Reviewed anonymously by a forum member
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butterflybabyxoxo is a member of the Pharmacy Reviewer forum
Total Posts: 27
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works.

Excellent med no side effects

Relevant Brand Name and Medical Condition

Brand Name
Zoloft
Medical Condition
Panic Disorder

Additional Information

How long have you taken this medicine for?
More than 2 years
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Sertraline for OCD and Depression

My OCD, depression, and social anxiety were treated by a psychiatrist with 200 mg of sertraline for a little over two years. First let me say that this drug is not for the faint of heart. The adjustment period to the medication is very difficult. I experienced worsening depression, major irritability, and social ideations for the first week I took it and at each dose increase.

As far as my symptoms go, the medicine was most successful in treating OCD and social anxiety. At 200 mg I experienced drastic reduction in my obsessive, intrusive negative thoughts and felt remarkably comfortable in social situations. Its effect on depression was less noticeable but I did experience an overall sense of well being.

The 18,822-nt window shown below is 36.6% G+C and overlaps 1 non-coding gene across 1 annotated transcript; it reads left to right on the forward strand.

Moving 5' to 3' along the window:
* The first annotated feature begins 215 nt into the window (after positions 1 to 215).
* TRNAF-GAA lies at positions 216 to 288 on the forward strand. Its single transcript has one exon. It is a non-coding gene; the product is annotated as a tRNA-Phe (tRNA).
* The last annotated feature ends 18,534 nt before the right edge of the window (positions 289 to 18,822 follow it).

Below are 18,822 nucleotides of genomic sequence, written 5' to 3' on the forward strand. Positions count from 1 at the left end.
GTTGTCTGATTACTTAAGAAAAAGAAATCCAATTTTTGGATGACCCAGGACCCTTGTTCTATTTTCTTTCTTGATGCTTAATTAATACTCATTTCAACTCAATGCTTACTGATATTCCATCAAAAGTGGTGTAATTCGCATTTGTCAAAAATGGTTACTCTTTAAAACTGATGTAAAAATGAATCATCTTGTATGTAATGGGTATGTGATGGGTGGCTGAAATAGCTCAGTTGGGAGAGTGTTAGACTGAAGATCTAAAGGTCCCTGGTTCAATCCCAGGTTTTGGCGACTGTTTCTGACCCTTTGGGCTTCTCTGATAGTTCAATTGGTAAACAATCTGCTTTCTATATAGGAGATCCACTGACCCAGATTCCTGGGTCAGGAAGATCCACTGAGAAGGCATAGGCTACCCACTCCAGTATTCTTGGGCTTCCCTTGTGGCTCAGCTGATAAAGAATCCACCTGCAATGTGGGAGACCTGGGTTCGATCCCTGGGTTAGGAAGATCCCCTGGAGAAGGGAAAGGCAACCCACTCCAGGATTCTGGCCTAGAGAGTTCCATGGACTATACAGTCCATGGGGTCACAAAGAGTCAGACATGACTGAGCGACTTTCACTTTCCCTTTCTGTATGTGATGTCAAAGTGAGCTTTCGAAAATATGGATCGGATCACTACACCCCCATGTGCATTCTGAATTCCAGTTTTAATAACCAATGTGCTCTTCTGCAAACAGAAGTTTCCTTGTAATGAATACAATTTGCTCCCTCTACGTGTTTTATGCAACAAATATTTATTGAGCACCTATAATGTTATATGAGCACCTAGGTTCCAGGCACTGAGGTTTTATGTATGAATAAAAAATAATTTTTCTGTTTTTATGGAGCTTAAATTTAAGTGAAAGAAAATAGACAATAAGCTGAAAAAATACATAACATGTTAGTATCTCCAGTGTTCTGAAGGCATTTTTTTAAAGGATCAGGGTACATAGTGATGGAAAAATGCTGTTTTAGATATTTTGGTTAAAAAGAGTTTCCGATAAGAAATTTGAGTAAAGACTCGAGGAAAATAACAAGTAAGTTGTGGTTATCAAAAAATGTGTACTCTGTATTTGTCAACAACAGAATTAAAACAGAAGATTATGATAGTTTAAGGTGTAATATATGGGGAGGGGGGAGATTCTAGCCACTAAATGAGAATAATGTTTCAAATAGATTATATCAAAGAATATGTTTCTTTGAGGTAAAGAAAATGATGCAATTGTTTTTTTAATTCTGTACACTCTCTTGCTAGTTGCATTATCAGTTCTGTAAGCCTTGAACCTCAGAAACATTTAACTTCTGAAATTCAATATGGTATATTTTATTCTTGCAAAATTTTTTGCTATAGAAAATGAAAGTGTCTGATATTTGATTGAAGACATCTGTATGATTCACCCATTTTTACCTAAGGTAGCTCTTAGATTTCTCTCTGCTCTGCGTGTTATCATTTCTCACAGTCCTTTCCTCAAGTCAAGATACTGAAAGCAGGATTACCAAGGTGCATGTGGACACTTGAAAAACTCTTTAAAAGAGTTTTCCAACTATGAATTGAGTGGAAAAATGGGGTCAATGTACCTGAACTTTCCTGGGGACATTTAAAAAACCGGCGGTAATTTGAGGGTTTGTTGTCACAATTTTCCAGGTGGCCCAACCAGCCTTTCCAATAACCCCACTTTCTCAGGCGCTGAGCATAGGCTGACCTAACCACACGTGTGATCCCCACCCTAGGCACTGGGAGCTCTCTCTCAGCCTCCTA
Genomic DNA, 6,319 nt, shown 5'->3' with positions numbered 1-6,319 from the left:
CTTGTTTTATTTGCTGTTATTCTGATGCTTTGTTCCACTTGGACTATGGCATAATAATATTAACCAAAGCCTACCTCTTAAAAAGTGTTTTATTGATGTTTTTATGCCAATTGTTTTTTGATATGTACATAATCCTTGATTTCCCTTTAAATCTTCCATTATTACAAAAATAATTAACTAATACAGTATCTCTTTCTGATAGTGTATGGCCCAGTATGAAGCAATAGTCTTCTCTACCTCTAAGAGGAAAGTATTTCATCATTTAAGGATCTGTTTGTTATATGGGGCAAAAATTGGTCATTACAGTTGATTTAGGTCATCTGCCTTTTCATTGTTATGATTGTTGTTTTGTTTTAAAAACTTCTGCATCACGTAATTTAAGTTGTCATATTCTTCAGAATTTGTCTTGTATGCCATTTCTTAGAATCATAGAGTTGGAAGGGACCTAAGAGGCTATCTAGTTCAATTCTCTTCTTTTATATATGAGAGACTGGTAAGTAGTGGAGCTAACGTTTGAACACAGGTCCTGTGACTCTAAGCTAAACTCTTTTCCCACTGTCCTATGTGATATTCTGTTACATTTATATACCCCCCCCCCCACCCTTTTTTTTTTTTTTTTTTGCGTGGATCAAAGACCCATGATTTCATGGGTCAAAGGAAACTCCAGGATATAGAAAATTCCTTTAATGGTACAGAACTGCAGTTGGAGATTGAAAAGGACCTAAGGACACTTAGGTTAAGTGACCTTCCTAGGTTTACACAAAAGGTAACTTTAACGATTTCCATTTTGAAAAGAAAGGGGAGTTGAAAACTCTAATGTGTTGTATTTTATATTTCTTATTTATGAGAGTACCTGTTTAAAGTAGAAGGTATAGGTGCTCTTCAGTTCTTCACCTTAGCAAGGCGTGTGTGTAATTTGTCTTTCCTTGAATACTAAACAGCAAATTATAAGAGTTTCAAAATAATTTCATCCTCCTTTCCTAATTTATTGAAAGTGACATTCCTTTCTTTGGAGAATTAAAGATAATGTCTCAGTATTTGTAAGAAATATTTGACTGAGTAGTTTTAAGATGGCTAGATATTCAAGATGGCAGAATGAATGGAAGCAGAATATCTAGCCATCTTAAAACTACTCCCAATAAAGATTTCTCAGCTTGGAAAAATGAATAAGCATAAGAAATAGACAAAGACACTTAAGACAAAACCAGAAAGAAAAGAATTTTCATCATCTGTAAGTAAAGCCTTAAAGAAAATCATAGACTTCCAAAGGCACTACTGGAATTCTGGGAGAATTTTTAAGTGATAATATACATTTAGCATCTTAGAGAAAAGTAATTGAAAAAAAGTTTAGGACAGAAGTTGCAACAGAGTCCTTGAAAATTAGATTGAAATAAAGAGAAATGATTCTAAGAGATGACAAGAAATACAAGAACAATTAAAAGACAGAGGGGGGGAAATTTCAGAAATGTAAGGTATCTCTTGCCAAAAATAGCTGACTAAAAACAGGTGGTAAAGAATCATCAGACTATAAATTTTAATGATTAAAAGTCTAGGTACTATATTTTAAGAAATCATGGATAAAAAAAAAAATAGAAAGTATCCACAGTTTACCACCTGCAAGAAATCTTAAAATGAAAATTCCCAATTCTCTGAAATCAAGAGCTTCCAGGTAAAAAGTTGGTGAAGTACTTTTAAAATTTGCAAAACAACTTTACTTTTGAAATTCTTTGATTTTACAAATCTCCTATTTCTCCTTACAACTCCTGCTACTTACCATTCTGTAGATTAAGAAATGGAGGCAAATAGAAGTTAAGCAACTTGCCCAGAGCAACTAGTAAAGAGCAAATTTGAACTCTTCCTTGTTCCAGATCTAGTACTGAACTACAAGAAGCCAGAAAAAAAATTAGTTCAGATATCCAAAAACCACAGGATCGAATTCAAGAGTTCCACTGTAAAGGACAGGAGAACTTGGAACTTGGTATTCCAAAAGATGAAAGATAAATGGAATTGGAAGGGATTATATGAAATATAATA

The side effect profile was highly unpleasant. Extreme difficulty ejaculating to the point where everyone involved wants to give up. Very low sex drive. Urge to constantly sleep.

Withdrawal is also very difficult. Severe insomnia, irritability, fits of wanting to cry.

Does what it's supposed to, but comes with some baggage for sure.

Relevant Brand Name and Medical Condition

Brand Name
Zoloft
Medical Condition
Obsessive Compulsive Disorder

Additional Information

How long have you taken this medicine for?
More than 2 years
W
WhatWeDoIsSecret
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My experience with Sertraline for Panic Disorder